447 F2d 1362 United States v. Olson

447 F.2d 1362

UNITED STATES of America, Plaintiff-Appellee,
Lawrence Gaylord OLSON, Defendant-Appellant.

No. 71-1617.

United States Court of Appeals, Ninth Circuit.

Sept. 13, 1971.

Gerard J. Glass, San Francisco, Cal., for defendant-appellant.

James L.Browning, U.S. Atty., San Francisco, Cal., for plaintiff-appellee.

Before KOELSCH and CHOY, Circuit Judges, and POWELL,* District judge.

CHOY, Circuit Judge:

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Lawrence Olson appeals his conviction for refusal to submit to induction. We affirm.


On October 11, 1966, Olson enrolled in Shasta Junior College and subsequently received a II-S student deferment. In 1967, he transferred to Cabrillo Junior College, and the II-S was continued. At the completion of his second year in college, his first at Cabrillo, Olson had completed 58 1/2 units, which fell short of the 60 unites required by Cabrillo for junior college graduation after two years.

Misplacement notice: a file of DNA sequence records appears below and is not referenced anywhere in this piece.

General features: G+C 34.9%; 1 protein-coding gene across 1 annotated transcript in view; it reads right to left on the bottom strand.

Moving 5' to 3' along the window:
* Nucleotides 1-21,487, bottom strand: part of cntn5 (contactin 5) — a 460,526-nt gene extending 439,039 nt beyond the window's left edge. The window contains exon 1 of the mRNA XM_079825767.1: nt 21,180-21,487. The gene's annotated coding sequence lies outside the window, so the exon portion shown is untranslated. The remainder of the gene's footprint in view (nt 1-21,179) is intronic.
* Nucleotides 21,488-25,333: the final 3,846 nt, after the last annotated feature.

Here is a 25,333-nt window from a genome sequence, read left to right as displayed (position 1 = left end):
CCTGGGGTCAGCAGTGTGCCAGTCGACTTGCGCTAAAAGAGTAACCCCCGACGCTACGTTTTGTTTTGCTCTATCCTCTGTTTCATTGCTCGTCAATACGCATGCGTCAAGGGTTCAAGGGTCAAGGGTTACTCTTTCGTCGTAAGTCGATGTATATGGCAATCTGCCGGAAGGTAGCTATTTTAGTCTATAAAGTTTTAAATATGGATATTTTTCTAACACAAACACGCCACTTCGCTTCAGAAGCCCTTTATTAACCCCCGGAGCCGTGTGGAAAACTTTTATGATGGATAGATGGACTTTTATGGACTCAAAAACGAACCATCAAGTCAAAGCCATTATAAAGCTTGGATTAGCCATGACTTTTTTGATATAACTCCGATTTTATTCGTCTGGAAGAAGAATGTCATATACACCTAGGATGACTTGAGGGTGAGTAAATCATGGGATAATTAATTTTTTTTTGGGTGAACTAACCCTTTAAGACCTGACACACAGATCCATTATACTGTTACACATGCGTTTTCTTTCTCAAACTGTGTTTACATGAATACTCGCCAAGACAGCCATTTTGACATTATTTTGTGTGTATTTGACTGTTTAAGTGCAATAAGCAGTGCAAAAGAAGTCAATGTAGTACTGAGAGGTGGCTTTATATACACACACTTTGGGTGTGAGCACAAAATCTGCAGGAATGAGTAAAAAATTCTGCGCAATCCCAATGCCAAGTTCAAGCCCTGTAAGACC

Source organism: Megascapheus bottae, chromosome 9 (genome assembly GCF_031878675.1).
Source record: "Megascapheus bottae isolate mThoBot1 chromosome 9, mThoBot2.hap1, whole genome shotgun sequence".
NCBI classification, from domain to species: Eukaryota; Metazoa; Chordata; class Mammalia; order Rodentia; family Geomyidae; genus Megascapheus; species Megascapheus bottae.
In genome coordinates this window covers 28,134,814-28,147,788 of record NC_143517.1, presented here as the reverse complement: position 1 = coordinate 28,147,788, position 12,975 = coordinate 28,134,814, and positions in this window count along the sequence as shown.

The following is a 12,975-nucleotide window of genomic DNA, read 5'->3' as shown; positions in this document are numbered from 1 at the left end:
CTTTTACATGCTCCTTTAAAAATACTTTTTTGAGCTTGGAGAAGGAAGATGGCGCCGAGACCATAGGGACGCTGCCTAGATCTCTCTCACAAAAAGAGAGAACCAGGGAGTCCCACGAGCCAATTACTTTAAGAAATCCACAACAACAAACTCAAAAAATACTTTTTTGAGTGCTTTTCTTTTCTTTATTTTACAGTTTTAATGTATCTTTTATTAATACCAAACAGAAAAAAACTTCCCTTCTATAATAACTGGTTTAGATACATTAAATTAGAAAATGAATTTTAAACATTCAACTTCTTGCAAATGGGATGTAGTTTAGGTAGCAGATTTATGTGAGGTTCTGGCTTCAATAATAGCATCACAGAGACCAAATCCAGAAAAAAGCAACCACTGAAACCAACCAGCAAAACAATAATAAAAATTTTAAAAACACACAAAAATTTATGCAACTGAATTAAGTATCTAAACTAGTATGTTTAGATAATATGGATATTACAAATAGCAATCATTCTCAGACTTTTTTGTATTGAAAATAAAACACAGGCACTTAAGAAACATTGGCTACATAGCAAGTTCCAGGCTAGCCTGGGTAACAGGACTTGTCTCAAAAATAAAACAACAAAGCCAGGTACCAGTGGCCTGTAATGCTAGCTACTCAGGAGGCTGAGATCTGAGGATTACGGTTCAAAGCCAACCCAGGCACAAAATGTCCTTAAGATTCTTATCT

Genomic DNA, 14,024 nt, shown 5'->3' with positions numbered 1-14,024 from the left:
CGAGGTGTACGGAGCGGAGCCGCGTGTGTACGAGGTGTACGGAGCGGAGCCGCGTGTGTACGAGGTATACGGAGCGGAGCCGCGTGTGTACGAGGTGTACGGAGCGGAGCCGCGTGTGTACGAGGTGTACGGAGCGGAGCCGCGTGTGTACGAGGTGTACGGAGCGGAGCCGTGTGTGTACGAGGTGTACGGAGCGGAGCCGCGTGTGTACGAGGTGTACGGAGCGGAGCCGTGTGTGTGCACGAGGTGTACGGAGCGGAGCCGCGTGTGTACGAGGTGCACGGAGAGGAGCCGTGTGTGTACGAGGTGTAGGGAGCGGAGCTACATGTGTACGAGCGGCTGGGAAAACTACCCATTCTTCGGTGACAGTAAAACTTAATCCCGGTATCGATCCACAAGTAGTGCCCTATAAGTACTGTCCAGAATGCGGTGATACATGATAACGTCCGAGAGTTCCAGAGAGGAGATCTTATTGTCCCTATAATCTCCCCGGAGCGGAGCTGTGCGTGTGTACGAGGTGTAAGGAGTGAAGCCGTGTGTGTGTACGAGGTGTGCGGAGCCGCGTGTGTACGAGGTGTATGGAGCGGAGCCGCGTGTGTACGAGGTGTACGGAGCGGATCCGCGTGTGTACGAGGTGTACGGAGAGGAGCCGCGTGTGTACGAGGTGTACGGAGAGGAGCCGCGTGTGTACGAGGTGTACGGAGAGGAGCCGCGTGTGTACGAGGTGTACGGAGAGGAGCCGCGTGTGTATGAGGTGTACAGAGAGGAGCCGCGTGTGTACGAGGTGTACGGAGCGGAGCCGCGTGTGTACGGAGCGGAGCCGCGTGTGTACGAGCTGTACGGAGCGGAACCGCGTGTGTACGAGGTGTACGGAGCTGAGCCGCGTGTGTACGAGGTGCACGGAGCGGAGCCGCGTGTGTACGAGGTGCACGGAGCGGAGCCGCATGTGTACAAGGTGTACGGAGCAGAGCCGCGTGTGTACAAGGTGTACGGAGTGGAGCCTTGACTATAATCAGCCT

In December, 1968, Olson's Local Board found that he was not 'satisfactorily pursuing a full-time course of instruction' within the meaing of 32 C.F.R. sec. 1625.251 and reclassified him I-A. One day after the expiration of the thirty-day appeal period, Olson asked for an appeal and a personal appearance before the Board. The Board granted the appeal, but refused a personal interview. The I-A was upheld on appeal, and Olson was ordered to report for induction. He failed to do so, and was reordered to report. He did so, but refused to take the symbolic step forward. Olson was then indicted and convicted.